(And by the way, your accountant isn’t the only one doing this. In my 50 years of working for the Social Security Administration or writing about Social Security issues, I’d guess that about 90% of the “pops” in mom-and-pop businesses get all the Social Security credits – meaning 90% of the “moms” end up with a blank Social Security slate like yours.)

That’s the bad news. The good news is that it could work out for you, and that’s because you’ll get spousal benefits on your husband’s record. The combination of his high benefit and your spousal rate could end up netting you guys more money than you would have received if you had split the business earnings – meaning you each could have ended up with two smaller retirement benefits.

Also, assuming he dies before you do, your widow’s rate will be more because it will be based on his high retirement benefit.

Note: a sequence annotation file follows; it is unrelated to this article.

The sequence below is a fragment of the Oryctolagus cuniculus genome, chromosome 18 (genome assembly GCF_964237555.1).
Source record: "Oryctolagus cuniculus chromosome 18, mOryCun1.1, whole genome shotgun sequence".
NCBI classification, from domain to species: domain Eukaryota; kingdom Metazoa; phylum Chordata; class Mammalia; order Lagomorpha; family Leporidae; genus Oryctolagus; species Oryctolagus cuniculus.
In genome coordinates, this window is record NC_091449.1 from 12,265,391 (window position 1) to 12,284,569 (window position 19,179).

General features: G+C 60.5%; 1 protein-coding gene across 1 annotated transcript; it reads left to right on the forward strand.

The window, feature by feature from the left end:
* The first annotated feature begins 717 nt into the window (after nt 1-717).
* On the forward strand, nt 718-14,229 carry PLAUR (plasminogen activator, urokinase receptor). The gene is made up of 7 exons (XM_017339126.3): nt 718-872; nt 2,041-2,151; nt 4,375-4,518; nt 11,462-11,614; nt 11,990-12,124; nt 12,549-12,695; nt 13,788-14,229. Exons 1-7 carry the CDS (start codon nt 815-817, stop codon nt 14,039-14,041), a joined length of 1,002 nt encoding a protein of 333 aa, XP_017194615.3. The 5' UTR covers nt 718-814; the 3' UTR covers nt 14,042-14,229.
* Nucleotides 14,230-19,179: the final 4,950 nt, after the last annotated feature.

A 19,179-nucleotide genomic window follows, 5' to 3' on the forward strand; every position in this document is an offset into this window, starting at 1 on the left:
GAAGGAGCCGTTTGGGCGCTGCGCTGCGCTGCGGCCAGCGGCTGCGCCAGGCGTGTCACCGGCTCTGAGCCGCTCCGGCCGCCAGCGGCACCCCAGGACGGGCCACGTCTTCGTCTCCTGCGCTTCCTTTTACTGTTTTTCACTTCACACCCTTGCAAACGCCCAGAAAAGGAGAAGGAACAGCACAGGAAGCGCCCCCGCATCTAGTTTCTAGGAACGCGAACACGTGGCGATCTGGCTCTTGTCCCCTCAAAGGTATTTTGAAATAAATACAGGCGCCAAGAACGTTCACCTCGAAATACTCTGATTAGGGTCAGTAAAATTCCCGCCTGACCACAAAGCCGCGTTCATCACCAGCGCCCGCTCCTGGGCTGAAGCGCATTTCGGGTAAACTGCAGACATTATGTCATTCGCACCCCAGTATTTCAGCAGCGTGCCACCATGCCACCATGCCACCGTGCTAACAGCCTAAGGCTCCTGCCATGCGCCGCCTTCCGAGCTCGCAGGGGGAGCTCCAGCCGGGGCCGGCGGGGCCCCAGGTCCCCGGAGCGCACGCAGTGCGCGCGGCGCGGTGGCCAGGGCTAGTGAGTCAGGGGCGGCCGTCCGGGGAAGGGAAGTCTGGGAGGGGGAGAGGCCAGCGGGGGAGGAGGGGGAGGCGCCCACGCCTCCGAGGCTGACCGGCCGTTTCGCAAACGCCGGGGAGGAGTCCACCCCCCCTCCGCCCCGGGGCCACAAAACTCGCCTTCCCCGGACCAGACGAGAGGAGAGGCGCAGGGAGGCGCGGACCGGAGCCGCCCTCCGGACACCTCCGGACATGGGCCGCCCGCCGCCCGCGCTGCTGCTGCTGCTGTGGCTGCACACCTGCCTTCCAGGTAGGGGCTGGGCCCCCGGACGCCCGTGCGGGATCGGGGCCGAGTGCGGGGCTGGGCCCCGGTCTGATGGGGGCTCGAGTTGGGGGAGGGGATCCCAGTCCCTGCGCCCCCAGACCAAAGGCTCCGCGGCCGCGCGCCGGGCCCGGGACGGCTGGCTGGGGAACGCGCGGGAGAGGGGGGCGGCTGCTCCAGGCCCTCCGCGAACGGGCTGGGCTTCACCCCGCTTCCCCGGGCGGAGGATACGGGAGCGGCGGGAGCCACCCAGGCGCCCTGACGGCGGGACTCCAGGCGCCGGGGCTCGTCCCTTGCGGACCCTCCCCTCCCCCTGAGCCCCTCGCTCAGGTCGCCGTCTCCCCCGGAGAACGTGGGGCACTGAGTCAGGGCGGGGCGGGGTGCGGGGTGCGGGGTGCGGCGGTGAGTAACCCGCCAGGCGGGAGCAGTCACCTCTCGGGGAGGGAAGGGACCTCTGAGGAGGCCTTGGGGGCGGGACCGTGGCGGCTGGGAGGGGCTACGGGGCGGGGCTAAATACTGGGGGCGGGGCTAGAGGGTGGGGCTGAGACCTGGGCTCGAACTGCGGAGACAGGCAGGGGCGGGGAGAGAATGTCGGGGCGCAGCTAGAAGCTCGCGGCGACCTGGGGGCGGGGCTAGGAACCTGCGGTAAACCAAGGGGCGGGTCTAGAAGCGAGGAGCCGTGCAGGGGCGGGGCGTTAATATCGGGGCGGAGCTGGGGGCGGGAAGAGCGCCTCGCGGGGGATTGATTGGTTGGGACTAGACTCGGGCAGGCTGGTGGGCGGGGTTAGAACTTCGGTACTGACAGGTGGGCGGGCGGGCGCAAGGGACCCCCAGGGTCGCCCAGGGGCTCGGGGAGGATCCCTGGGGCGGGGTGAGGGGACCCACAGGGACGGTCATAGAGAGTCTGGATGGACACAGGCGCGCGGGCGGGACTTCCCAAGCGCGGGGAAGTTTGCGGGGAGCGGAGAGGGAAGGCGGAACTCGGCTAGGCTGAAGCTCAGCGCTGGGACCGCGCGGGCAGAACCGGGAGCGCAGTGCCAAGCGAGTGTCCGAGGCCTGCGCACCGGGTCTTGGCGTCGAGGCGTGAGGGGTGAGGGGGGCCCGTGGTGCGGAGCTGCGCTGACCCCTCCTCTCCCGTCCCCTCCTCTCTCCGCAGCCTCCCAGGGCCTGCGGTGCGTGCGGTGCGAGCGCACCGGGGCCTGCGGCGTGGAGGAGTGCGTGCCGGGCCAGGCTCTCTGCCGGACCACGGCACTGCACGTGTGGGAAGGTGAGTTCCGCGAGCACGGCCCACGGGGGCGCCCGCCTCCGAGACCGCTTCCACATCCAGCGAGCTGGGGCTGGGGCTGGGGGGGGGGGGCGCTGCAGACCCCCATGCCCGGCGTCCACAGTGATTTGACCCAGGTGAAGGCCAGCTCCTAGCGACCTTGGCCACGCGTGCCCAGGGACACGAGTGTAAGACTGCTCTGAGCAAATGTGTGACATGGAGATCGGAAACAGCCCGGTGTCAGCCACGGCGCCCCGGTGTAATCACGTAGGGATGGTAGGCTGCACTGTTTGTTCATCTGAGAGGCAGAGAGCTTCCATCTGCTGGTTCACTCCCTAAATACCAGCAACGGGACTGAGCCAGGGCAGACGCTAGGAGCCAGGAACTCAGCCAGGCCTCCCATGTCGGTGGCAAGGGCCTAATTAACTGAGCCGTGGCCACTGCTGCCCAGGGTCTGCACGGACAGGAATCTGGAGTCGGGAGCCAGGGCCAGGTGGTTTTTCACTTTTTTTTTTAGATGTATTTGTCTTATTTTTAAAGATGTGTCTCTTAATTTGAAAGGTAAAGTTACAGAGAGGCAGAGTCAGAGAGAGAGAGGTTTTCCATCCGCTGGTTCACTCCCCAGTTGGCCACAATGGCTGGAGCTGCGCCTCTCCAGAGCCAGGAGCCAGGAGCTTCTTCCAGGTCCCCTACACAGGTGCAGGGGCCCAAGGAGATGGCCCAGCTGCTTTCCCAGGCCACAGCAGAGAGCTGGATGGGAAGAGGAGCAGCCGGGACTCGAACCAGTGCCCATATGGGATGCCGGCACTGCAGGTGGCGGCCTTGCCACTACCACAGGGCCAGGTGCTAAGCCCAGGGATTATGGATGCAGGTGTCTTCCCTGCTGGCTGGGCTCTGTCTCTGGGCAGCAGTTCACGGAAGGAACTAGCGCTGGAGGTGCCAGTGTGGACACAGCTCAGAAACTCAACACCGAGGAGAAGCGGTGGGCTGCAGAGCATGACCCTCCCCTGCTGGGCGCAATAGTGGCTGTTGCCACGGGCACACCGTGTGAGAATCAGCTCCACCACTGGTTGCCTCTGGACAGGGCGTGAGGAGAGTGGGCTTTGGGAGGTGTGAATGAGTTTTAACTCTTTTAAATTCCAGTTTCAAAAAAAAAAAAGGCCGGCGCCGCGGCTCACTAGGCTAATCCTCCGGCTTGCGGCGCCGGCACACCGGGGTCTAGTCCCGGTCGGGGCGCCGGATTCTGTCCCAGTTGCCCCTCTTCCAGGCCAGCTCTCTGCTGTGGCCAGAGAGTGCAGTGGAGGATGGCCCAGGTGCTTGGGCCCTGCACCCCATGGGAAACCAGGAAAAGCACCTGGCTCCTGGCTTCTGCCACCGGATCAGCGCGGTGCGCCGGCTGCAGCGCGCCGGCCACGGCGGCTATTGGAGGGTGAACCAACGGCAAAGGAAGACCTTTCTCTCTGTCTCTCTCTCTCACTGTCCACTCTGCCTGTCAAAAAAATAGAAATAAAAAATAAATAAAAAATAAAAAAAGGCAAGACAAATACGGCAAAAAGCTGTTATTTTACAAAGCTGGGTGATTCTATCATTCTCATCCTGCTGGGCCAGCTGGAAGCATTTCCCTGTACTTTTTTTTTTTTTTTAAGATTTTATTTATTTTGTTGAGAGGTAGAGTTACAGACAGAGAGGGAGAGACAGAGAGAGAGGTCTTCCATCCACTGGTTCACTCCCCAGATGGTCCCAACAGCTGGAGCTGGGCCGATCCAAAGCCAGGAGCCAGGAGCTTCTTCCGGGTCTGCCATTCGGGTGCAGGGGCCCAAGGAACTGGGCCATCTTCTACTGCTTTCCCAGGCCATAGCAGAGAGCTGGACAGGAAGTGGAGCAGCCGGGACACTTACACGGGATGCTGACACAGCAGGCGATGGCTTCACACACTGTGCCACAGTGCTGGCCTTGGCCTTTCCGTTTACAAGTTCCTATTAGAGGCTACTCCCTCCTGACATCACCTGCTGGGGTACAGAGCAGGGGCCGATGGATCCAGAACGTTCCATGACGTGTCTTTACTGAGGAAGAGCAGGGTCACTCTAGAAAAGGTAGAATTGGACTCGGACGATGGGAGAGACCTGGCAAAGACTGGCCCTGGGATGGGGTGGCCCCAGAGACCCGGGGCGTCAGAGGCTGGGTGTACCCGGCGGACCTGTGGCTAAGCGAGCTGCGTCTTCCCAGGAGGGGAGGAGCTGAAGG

Q: My first husband and I ran a small business together for 25 years before we divorced about 10 years ago. We both remarried about two years later. I am now turning 62. My current husband is 58 and plans to work until age 70. My ex is 68. I don’t have my 40 quarters because my first husband took all the Social Security earnings from our business. Can I get any of my first husband’s Social Security now, and later switch to benefits from my current husband?

A: No, you can’t do that. As long as you’re married to husband No. 2, you can’t get any Social Security from No. 1.

Your case provides a good example of how this tax-filing tactic of giving all the Social Security credit to pop in a mom-and-pop business can really mess mom up. You’re going to get absolutely no Social Security benefits for those 25 years you spent running that business with your ex. On top of that, you’re going to have to wait until your current husband files for his Social Security before you can get benefits on his record. In fact, that might be an incentive for your husband to file at full retirement age rather than waiting until 70.

If you have a Social Security question, Tom Margenau has the answer. He retired in 2005 following 32 years with the Social Security Administration. Contact him at